June 13, 2014. It’s late morning and I’m parked at South Cedar Creek Landing. There are three bank fishermen near the bridge. I ask if the fish are biting and receive a negative reply. Shortly another response comes: “but that’s really not the point.” Truer words were never spoken. I read a Thoreau quote (surely the most brilliant philosopher of all time, based on the number of quotes attributed to him) recently that said “many men go fishing all of their lives without knowing that it is not fish they are after.”
It is warm and getting warmer. I do some bottom netting in a few, shallow, isolated pools south of Cedar Creek and west of Kingsnake Trail. The pools are full of crayfish, in the range of one to two-and-a-half inches in length. I also find a fair number of small aquatic beetles and a few water boatmen with their long, oar-like appendages. One surprise is the number of tiny fish I find in some stagnant pools. Maybe that accounts for the surprisingly low mosquito count this morning.
I turn some logs and eventually find a handsome pair of three-lined salamanders, Eurycea guttolineata, and later, a single southern dusky salamander, Desmognathus auriculatus. Former DNR herpetologist Steve Bennett and his colleagues have recently examined the molecular make-up of Congaree’s dusky salamander, and the evidence points to it being different from other southern duskies.
I end up at Lost Lake where I have a late lunch of an apple and a pack of nabs. I stumbled across this elliptical “lake,” measuring only about 100 feet by 200 feet, quite by accident a few years after I first started coming to the swamp. Then, as now, it has a remote, haunting feel to it, as if you are the first human to ever lay eyes on it. Its origins remain elusive since it is not part of an obvious channel or old creek bed like most lakes in the swamp. You can understand why some folks invoke more exotic explanations for its appearance, such as meteors or sink holes. And if you sit and watch it long enough on a chilly, overcast winter afternoon, or at first light on a summer morning, you almost expect to see a primordial creature rise out of its muddy depths to terrorize the neighborhood. Indeed Lost Lake could possibly be the one that local author Dr. E. C. L. Adams had in mind with his story about “The Lake of the Dead” in Tales of the Congaree. The exact location of the mysterious lake, somewhere deep in the Congaree, was unknown because the few men that stumbled across it never came back. The shores of the lake were strewn with dead people and beasts; nothing could live there except a few buzzards whose ghastly appearance and sounds only added to the dreadful scene. The buzzards had paths that were used to lure unsuspecting victims on a one-way trip far into the depths of the swamp where they eventually ended up on the shores of the Lake of the Dead.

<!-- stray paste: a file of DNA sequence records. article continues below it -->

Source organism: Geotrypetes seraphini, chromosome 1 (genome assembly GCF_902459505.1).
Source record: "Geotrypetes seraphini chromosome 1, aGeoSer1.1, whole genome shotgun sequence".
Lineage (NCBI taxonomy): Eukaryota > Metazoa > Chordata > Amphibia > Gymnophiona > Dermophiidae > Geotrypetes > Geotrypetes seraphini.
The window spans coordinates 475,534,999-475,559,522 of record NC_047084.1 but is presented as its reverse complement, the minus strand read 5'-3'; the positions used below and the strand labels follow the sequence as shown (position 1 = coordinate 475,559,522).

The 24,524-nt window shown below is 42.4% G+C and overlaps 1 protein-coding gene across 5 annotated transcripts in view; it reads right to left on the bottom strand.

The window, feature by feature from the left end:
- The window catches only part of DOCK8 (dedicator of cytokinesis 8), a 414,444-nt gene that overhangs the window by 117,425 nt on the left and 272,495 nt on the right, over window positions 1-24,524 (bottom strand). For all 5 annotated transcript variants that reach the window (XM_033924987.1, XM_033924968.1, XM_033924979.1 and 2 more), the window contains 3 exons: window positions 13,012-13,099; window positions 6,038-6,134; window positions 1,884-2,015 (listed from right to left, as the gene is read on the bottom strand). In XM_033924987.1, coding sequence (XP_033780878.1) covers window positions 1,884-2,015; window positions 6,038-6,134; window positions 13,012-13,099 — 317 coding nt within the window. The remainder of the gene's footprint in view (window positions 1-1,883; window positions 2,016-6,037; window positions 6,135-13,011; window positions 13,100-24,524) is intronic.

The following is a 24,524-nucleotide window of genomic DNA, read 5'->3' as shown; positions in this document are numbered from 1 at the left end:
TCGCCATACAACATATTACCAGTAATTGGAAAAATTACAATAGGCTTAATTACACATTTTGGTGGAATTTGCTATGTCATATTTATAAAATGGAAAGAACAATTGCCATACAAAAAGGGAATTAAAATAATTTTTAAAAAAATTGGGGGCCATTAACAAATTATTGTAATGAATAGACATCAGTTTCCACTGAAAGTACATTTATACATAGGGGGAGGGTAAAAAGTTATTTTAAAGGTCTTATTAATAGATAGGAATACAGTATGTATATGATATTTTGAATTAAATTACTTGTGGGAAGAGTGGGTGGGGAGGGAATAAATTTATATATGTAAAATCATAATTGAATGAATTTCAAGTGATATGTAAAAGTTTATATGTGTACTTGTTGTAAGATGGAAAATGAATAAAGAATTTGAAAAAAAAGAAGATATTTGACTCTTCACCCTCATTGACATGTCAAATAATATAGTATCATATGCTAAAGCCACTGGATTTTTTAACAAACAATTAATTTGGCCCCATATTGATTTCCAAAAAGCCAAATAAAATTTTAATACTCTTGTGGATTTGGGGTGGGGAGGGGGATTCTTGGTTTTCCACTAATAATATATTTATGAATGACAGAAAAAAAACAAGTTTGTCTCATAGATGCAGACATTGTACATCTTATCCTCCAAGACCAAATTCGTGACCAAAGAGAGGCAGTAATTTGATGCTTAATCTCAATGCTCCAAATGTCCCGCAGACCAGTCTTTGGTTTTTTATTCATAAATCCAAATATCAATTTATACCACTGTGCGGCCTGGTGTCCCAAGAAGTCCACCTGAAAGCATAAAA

The old topographic maps actually show Lost Lake as a small circular spot south of Cedar Creek, but it took some years before it dawned on me that it indicated a small body of water. You’d think this stagnant lake, devoid of any current or circulation, would be covered in duckweed, lily pads, and other aquatic vegetation, but it is surprisingly open and vegetation free.
I arrive back at the parking lot at 3:00. The temperature is soaring in the open and the heat withering in contrast to the shady swamp, which, although humid, feels some twenty degrees cooler. It may be too hot for the cicadas as I did not hear a one this afternoon.